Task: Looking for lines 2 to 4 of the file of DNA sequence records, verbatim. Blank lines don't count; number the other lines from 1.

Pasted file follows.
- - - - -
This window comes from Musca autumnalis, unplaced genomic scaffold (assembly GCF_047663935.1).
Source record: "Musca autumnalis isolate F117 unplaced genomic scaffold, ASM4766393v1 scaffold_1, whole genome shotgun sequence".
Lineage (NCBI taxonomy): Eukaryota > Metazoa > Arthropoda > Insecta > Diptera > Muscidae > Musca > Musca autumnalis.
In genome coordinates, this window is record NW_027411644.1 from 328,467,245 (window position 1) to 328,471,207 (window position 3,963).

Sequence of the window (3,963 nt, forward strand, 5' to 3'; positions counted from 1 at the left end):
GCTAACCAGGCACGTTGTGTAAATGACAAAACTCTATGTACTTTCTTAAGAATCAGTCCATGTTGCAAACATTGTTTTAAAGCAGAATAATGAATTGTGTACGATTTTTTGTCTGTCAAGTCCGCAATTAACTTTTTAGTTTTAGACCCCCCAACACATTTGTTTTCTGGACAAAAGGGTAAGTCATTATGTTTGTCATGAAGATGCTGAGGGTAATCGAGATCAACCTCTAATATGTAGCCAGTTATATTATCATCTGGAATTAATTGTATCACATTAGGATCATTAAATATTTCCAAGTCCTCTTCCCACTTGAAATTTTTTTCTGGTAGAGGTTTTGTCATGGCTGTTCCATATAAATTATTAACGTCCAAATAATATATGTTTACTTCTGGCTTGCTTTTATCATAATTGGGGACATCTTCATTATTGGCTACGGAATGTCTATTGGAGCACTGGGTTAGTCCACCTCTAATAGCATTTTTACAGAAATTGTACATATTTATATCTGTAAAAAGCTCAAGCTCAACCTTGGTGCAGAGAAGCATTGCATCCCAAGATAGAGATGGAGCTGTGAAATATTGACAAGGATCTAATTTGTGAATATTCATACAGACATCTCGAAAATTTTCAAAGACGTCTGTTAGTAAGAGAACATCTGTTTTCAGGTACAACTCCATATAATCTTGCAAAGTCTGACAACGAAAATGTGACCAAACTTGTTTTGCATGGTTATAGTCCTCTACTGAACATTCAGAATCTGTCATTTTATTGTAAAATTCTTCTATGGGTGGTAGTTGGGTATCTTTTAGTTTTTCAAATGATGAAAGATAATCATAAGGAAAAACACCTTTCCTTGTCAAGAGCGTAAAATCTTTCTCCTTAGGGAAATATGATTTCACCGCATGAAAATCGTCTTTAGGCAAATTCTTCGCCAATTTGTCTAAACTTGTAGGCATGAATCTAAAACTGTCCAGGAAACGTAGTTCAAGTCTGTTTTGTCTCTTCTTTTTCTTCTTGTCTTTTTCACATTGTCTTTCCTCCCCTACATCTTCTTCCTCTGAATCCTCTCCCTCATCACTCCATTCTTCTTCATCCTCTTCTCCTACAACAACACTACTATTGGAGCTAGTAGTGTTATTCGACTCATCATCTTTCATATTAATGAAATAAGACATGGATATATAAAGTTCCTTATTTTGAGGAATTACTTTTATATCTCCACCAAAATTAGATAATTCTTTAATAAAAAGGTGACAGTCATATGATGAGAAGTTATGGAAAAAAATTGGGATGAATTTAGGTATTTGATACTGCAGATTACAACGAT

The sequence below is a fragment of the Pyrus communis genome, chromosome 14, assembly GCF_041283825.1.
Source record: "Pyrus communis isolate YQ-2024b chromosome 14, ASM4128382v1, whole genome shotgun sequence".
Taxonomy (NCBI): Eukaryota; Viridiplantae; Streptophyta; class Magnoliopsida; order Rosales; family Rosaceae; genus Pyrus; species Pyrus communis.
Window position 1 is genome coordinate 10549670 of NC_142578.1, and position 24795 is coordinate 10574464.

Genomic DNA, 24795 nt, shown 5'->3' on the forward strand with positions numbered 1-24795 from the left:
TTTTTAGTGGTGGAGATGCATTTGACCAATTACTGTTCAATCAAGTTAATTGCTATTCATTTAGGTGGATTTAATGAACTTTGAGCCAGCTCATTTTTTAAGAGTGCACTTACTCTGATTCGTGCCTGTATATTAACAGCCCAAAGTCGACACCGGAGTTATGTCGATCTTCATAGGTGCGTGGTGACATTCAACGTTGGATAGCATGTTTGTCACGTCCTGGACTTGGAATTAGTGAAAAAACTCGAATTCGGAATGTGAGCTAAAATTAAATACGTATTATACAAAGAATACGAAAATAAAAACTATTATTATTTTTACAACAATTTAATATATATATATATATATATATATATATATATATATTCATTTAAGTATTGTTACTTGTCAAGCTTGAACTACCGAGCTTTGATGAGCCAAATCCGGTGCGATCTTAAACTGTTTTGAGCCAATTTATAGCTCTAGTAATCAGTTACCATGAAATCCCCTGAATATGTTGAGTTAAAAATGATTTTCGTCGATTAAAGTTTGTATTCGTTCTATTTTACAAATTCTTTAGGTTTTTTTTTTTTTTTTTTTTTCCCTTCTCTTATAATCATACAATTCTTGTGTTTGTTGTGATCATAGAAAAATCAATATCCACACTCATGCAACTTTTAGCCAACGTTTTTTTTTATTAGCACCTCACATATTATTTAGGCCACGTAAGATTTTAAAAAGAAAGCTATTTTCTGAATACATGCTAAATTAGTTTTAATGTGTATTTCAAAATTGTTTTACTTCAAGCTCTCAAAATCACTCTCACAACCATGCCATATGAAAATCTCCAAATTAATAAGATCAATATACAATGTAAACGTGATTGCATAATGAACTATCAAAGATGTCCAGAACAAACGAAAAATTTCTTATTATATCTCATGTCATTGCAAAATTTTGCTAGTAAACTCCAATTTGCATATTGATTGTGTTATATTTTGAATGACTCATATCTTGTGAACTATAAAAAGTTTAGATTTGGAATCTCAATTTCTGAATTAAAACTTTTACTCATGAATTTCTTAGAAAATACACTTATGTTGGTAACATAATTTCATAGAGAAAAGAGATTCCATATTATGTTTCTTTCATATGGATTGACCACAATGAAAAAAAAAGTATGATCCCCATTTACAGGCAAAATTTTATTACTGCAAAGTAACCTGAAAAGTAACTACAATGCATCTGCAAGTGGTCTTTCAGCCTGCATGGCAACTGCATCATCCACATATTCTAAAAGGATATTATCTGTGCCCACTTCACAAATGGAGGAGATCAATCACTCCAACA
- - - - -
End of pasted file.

Source record: "Musca autumnalis isolate F117 unplaced genomic scaffold, ASM4766393v1 scaffold_1, whole genome shotgun sequence".
Lineage (NCBI taxonomy): Eukaryota > Metazoa > Arthropoda > Insecta > Diptera > Muscidae > Musca > Musca autumnalis.
In genome coordinates, this window is record NW_027411644.1 from 328,467,245 (window position 1) to 328,471,207 (window position 3,963).